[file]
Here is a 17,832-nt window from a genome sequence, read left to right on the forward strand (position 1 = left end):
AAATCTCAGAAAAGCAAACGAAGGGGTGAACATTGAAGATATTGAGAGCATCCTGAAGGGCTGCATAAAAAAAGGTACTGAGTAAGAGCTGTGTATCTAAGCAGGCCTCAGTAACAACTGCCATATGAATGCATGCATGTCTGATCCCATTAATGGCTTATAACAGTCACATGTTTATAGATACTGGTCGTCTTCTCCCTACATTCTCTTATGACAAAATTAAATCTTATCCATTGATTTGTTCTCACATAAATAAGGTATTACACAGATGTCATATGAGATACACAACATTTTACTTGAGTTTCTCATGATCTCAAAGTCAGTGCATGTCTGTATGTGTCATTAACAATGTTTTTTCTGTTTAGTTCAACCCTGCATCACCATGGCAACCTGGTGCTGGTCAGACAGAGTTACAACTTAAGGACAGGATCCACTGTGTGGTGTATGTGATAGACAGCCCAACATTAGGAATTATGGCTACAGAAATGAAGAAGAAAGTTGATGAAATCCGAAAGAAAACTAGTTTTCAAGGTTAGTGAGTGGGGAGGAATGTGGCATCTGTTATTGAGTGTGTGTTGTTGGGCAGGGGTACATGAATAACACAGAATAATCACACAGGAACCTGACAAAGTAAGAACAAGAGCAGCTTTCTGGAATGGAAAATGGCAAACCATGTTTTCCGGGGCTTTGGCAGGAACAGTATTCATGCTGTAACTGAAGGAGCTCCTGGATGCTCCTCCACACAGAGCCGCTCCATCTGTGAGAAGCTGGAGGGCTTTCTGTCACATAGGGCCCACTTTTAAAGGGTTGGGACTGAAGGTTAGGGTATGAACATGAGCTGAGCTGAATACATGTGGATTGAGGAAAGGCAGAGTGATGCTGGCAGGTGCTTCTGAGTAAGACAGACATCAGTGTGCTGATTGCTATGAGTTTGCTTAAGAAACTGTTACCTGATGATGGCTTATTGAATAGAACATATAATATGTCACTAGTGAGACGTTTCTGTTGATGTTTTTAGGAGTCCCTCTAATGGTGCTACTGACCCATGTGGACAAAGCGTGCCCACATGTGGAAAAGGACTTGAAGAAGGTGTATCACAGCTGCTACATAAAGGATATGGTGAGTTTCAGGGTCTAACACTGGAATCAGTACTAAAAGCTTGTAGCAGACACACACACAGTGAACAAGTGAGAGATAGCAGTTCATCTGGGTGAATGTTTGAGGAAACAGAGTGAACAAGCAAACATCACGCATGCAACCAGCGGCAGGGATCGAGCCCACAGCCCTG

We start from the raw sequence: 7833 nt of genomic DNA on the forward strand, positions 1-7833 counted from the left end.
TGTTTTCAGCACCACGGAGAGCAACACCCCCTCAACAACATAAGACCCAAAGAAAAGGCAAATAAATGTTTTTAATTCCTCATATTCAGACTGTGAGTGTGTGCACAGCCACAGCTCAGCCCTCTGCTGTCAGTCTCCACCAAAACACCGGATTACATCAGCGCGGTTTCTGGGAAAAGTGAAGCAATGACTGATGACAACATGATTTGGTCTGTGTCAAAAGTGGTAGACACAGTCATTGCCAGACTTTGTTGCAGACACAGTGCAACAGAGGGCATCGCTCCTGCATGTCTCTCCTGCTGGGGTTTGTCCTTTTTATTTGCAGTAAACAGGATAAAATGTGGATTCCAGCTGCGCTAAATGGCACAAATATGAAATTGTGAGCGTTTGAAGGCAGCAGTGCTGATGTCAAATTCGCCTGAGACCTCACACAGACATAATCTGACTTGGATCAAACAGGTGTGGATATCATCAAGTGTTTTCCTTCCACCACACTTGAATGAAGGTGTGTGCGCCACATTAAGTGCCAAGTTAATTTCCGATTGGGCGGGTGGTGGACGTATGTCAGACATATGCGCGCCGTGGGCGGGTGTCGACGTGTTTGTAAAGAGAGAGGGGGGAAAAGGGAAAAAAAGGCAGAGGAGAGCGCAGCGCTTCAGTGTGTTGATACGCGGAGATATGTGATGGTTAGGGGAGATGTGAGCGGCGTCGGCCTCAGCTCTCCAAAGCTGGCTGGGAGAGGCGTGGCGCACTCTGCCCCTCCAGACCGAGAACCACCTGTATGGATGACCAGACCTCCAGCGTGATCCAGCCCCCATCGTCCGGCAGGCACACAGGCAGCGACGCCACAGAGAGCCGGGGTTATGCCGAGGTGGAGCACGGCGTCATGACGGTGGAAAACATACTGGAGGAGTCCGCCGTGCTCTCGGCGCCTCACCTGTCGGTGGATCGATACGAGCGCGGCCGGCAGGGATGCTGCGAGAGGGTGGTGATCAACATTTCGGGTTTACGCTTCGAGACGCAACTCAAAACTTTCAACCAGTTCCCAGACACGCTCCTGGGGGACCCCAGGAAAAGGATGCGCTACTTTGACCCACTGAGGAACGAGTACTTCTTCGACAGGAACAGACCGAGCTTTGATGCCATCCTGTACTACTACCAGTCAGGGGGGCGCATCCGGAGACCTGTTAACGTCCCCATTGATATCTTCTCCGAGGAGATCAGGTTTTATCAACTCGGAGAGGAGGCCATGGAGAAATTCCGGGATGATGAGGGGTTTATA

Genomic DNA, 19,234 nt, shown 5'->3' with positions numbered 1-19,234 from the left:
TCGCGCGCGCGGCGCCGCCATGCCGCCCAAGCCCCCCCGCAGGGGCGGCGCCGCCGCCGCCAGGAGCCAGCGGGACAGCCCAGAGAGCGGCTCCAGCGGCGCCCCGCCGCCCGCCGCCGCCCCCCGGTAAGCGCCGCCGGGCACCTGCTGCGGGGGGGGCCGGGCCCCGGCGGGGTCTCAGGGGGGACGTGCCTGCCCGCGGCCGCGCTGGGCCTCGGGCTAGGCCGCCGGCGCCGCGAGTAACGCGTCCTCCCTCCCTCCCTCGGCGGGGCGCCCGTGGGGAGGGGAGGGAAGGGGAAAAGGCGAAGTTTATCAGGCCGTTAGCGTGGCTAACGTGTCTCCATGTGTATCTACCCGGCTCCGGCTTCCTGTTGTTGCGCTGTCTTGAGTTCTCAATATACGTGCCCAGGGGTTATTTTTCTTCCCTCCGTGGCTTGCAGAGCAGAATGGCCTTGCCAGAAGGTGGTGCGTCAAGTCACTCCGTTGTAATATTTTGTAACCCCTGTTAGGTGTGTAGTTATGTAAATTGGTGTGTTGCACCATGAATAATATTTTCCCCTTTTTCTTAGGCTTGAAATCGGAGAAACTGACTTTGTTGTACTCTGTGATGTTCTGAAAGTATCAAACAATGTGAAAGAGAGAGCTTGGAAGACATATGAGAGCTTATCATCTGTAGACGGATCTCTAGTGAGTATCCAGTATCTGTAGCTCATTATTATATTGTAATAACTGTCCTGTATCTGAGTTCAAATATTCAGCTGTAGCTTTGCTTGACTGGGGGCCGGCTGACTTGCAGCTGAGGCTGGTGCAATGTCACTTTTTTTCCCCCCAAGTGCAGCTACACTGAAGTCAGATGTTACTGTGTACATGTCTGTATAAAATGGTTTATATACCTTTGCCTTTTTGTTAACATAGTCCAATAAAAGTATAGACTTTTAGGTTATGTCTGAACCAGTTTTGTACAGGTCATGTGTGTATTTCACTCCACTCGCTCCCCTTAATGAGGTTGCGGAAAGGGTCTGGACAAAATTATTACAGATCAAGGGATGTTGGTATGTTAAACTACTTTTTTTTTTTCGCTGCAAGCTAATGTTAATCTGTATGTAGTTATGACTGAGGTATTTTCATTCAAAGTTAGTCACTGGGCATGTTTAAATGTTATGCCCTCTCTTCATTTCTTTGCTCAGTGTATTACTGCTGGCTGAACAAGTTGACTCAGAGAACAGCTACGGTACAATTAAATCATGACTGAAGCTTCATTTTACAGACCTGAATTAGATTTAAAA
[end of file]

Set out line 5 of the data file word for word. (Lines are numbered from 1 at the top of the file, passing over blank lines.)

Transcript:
Genomic DNA, 19,234 nt, shown 5'->3' with positions numbered 1-19,234 from the left: